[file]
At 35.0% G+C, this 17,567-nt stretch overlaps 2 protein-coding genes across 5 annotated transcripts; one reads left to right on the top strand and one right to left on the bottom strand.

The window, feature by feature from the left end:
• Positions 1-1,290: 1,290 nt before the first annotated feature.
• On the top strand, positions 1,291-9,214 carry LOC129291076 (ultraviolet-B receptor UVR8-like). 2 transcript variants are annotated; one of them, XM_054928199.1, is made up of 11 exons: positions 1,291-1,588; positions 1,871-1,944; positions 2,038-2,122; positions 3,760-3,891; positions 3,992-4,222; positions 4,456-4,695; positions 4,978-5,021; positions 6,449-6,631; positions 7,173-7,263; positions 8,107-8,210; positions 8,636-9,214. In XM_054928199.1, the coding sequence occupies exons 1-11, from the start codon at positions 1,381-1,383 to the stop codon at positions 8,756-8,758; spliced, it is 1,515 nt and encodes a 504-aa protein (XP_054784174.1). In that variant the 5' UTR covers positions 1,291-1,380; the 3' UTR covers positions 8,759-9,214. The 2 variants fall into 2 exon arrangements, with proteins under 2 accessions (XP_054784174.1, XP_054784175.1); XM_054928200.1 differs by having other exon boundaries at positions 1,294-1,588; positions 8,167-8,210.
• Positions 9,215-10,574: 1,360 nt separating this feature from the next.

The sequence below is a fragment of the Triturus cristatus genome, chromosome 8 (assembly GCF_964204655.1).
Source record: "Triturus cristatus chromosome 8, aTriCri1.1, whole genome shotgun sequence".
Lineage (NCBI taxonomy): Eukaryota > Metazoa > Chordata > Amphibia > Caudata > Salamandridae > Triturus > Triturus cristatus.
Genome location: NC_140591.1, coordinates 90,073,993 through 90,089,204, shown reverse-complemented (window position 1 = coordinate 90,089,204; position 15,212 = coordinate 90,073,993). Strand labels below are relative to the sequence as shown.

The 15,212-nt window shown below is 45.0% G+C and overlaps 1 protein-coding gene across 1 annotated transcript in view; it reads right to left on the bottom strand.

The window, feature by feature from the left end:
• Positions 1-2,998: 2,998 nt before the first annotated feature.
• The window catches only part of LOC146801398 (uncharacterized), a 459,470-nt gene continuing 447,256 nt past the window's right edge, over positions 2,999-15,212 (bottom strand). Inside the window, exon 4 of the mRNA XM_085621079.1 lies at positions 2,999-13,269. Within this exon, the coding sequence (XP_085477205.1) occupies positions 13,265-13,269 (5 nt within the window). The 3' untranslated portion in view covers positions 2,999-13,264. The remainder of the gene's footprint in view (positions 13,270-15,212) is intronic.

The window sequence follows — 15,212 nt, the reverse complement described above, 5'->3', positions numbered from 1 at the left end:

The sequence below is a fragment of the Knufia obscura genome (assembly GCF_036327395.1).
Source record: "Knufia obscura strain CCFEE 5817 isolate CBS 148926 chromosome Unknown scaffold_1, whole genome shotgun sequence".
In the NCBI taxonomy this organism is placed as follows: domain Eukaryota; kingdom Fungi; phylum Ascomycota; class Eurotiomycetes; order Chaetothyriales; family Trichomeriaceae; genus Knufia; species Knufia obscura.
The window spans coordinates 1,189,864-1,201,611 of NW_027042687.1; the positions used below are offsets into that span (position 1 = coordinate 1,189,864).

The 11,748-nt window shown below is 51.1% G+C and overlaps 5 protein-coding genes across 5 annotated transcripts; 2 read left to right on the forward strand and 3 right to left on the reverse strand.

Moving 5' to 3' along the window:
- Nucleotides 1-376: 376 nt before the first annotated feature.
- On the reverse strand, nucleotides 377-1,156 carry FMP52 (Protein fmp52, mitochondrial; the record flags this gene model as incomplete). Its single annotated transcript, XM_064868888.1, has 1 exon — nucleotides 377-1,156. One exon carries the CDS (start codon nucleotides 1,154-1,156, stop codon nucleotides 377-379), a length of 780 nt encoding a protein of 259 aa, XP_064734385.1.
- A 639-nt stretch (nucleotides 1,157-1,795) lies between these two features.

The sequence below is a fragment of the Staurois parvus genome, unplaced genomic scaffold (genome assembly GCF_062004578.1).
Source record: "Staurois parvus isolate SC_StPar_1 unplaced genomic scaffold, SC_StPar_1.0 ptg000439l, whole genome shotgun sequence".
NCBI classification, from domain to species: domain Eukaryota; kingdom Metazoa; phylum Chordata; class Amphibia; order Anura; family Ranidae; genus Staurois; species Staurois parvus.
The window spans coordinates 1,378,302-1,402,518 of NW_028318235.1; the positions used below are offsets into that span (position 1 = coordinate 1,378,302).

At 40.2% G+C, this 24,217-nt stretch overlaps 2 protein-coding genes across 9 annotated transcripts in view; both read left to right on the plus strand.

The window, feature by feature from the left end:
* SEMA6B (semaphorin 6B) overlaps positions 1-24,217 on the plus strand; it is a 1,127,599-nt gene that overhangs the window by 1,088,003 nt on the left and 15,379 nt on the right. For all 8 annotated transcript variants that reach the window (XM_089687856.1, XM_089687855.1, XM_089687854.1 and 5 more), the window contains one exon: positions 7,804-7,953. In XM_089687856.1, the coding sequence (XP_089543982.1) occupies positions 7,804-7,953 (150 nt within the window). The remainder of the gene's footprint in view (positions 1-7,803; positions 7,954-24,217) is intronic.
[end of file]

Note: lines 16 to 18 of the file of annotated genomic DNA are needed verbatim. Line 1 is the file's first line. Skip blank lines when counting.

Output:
Source record: "Knufia obscura strain CCFEE 5817 isolate CBS 148926 chromosome Unknown scaffold_1, whole genome shotgun sequence".
In the NCBI taxonomy this organism is placed as follows: domain Eukaryota; kingdom Fungi; phylum Ascomycota; class Eurotiomycetes; order Chaetothyriales; family Trichomeriaceae; genus Knufia; species Knufia obscura.
The window spans coordinates 1,189,864-1,201,611 of NW_027042687.1; the positions used below are offsets into that span (position 1 = coordinate 1,189,864).